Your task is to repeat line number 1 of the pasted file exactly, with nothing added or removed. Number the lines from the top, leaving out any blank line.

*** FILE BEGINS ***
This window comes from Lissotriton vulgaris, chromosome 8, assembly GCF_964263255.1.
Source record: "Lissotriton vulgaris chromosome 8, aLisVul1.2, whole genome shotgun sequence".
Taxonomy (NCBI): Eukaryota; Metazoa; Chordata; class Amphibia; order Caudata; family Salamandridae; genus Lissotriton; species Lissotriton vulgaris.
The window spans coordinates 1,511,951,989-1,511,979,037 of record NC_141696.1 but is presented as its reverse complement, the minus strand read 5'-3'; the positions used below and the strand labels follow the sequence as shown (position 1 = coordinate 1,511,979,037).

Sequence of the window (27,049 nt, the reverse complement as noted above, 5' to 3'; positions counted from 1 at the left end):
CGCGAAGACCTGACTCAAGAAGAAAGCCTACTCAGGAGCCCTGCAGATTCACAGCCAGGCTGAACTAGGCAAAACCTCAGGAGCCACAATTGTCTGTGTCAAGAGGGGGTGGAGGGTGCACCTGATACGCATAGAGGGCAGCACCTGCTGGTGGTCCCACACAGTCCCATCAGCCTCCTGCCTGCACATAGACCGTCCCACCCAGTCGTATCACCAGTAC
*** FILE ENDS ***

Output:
This window comes from Lissotriton vulgaris, chromosome 8, assembly GCF_964263255.1.